Yajna Purusa Dasa of the Bhakti Center in New York City will join other faith leaders for a public Panel Discussion at the Sixth Street Community Synagogue on May 25th, organized by the group “Local Faith Communities of the East Village.”
The Brahmachari monk, who started Manhattan’s Bhaktivedanta Ashram in 1998, and then the Bhakti Center around six years ago, will be joined by twelve other faith leaders from the East Village.
These include Rabbi Greg Wall of the Sixth Street Community Synagogue, Father Arthur Wendel of the Most Holy Redeemer Catholic Church, Imam Abu Sufian of Madina Masjid Mosque, Lama Pema Dorjee of the Nechung Foundation, and Sam Ruiz of Iglesia Alianza Cristiana y Misionera, among others.
The event will begin at 7pm, with each faith leader sharing the story of his or her personal spiritual journey, and explaining how they came to their understanding of what spirituality means to them. The histories of some of the local faith institutions, as well as information about what they’ve been doing for the neighborhood, will also be told.
Finally, the discussion will be opened up to the audience—consisting of the general public as well as members of each faith’s congregation—who will ask questions and also get a chance to share realizations from their own spiritual paths.
“This kind of discussion is important because it encourages people of different faiths to become more broad-minded by seeing the similarities between their own stories, and the stories of others who were attracted to serve God,” says Yajna Purusa Dasa. “It will help people to see, ‘They’re worshipping the same God as I am, just in a different way.’”
The upcoming panel discussion is just one of many public and private faith meetings organized by the Local Faith Communities group since its inception in Spring 2009.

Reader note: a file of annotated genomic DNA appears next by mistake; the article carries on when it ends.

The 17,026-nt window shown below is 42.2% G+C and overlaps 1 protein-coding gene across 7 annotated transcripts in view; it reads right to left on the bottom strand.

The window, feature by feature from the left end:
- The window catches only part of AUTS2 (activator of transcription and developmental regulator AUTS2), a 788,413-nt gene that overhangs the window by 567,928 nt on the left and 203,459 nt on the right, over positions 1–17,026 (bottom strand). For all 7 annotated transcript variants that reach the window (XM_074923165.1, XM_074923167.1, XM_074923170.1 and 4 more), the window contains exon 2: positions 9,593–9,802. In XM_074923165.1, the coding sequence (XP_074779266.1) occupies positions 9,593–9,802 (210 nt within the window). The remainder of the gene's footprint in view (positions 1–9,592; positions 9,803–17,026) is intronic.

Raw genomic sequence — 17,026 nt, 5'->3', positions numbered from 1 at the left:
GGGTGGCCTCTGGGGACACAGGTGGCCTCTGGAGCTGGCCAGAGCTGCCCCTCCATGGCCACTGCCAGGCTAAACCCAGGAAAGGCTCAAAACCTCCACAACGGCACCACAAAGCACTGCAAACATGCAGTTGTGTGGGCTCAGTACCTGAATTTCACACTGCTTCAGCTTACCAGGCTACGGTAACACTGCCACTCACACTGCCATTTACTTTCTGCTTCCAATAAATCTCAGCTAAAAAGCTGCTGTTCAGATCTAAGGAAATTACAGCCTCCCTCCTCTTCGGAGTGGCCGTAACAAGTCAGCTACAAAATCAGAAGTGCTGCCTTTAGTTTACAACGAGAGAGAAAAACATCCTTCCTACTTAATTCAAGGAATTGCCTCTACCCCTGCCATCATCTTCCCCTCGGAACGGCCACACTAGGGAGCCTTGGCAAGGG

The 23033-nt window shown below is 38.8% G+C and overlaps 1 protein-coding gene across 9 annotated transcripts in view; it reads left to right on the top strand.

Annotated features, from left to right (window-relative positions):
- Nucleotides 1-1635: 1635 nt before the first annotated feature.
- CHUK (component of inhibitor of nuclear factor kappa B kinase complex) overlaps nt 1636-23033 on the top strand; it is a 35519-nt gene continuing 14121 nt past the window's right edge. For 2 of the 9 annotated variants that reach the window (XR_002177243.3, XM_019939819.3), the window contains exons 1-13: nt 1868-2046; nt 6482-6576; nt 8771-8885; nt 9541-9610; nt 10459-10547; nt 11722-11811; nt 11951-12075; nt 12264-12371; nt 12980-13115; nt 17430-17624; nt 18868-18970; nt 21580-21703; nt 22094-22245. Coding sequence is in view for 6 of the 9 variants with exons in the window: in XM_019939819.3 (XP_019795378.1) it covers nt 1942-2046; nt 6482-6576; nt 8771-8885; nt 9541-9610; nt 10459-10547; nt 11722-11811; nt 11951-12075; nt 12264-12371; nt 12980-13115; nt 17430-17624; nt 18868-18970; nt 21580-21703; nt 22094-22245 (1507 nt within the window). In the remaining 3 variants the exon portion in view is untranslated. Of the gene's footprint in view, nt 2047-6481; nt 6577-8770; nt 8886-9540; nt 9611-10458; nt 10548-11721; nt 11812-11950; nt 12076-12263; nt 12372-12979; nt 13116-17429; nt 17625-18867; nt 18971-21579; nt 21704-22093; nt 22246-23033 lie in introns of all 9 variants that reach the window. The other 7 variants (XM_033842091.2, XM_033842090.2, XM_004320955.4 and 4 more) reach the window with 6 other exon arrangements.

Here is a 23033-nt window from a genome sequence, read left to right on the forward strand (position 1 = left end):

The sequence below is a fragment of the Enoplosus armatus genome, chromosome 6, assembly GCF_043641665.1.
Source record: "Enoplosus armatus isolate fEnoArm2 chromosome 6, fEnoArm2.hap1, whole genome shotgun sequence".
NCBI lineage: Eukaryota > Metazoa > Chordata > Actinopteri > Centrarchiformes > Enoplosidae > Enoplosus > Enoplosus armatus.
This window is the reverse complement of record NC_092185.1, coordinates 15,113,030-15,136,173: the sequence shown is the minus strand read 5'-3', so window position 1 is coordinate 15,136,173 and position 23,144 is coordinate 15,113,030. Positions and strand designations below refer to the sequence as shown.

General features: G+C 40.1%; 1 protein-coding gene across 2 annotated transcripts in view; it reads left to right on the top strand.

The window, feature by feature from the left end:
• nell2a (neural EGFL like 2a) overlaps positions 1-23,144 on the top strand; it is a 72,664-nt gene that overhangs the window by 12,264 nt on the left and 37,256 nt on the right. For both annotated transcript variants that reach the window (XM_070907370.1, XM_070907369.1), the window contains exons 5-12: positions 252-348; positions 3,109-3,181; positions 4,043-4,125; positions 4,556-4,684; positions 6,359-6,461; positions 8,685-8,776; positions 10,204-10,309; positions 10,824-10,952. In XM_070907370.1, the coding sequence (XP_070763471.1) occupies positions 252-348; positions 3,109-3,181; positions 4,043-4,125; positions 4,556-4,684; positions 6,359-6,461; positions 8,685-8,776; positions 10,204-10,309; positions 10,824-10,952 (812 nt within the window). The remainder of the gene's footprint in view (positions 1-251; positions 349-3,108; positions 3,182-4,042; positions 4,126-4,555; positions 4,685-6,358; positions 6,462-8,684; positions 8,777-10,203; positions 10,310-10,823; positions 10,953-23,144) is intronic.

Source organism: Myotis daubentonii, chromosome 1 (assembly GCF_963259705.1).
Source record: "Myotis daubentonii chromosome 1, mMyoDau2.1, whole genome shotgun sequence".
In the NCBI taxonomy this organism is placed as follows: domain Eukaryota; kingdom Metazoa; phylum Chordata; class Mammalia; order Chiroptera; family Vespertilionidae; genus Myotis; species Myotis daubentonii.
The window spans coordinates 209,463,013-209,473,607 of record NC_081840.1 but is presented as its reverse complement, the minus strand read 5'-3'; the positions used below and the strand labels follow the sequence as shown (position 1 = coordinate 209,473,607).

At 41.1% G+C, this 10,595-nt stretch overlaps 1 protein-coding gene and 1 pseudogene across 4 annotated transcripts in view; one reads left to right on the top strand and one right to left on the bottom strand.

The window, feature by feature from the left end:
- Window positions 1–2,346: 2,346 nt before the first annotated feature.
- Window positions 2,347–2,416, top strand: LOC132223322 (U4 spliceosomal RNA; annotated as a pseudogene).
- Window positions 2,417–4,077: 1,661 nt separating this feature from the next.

Interestingly, the group was the inspiration of a man who is not affiliated with any particular religious group, but is, as Yajna Purusa says, “a very spiritual person.”
Now 58, Anthony Donovan has lived in the East Village since 1990, and conducts historical tours there. He had been attending programs at 26 2nd Ave, where Srila Prabhupada started ISKCON in 1966, as well as at many other churches, synagogues and mosques in the East Village. Wanting to connect all these neighbors, he approached their leaders with his idea, and many—including ISKCON of course—enthusiastically accepted.
“We stand against the prejudice, divisions, hatred and wars in our many names,” says Donovan on the group’s website. “We share the same missions to serve people in our community, especially in times of need and crisis, and also to help celebrate our unique heritage. We rejoice in our traditions, without losing sight of our undeniable common ground, and our common goals to do good and to serve others.”
As well as Yajna Purusa, eleven other East Village religious leaders joined the group—including rabbis, imams, Catholic and Russian Orthodox priests, Episcopal and Protestant ministers, a Spanish Evangelical pastor, and a Tibetan lama. They meet monthly, rotating sites and sharing their spiritual spaces each time. At these private meetings, they discuss issues facing their congregations and how they can work together to solve them.